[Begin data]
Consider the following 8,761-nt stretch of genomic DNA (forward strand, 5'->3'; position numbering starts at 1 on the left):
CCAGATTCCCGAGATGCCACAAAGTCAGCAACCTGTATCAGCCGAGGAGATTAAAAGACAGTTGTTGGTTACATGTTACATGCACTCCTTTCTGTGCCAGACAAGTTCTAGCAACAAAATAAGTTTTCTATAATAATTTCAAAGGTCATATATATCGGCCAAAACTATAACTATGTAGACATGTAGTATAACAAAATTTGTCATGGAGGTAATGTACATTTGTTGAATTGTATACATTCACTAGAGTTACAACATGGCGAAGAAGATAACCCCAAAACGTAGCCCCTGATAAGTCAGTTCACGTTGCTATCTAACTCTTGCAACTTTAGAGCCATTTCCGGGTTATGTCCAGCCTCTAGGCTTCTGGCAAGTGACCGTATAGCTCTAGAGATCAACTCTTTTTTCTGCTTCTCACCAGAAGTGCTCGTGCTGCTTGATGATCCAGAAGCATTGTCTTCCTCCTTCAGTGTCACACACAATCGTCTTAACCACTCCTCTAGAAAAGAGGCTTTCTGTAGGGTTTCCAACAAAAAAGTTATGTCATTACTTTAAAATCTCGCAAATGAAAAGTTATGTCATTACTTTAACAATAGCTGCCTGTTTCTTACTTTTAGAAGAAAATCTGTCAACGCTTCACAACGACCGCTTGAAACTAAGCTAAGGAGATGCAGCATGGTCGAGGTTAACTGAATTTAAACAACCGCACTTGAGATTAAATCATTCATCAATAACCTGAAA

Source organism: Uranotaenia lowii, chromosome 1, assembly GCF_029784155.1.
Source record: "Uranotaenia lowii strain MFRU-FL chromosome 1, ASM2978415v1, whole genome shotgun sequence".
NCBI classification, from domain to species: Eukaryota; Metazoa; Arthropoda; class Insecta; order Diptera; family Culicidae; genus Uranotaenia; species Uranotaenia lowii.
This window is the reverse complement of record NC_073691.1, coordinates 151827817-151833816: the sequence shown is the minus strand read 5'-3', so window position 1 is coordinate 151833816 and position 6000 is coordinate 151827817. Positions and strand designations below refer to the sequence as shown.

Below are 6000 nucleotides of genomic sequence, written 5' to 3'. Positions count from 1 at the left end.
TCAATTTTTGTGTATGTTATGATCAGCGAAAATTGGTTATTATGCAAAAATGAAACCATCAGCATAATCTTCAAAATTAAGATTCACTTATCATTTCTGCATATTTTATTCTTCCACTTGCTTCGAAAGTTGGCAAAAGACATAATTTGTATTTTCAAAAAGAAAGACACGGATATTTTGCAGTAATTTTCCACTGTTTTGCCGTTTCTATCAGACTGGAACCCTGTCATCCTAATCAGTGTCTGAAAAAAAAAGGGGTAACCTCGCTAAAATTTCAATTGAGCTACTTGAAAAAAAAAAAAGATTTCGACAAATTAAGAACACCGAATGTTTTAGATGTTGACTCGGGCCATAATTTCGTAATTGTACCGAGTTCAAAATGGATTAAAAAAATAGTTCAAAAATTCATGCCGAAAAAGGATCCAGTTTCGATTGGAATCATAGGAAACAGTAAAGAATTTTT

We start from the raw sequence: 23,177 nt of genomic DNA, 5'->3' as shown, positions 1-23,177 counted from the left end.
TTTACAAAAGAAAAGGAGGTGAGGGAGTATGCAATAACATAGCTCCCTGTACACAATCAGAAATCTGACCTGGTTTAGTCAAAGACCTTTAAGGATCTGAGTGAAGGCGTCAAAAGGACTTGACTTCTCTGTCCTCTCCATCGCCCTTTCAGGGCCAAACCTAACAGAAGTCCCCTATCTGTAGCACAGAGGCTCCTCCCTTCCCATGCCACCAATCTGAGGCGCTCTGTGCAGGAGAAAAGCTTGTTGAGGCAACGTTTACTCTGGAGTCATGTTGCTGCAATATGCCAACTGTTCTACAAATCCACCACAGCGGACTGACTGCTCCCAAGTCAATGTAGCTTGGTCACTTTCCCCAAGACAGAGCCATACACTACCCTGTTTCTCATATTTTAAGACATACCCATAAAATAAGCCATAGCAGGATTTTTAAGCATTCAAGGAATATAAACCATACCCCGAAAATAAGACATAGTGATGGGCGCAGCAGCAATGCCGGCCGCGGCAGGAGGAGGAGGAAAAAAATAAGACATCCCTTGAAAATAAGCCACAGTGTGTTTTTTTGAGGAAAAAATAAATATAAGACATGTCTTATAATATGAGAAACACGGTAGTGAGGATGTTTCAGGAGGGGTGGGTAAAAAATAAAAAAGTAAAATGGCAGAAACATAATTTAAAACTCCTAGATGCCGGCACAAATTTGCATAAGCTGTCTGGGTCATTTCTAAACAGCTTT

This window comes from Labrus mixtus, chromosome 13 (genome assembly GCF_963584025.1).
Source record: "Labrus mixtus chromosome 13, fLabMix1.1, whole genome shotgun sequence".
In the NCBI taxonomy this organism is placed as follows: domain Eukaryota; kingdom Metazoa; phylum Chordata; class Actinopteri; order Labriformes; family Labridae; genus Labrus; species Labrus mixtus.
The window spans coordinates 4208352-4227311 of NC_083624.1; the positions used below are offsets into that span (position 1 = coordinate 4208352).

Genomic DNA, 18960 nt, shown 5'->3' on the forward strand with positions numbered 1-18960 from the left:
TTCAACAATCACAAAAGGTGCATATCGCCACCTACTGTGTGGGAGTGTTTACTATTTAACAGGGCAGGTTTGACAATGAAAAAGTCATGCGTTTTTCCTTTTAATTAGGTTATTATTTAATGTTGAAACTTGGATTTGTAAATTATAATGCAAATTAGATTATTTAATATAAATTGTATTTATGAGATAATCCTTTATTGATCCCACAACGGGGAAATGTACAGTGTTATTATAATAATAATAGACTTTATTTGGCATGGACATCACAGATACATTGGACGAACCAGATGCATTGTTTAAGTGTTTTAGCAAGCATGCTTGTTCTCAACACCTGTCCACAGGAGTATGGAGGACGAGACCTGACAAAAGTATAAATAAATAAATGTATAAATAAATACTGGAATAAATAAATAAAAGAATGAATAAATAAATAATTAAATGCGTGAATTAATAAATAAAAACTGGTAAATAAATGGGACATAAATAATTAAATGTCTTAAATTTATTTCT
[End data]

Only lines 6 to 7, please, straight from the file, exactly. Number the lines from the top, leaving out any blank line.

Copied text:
This window is the reverse complement of record NC_073691.1, coordinates 151827817-151833816: the sequence shown is the minus strand read 5'-3', so window position 1 is coordinate 151833816 and position 6000 is coordinate 151827817. Positions and strand designations below refer to the sequence as shown.

Below are 6000 nucleotides of genomic sequence, written 5' to 3'. Positions count from 1 at the left end.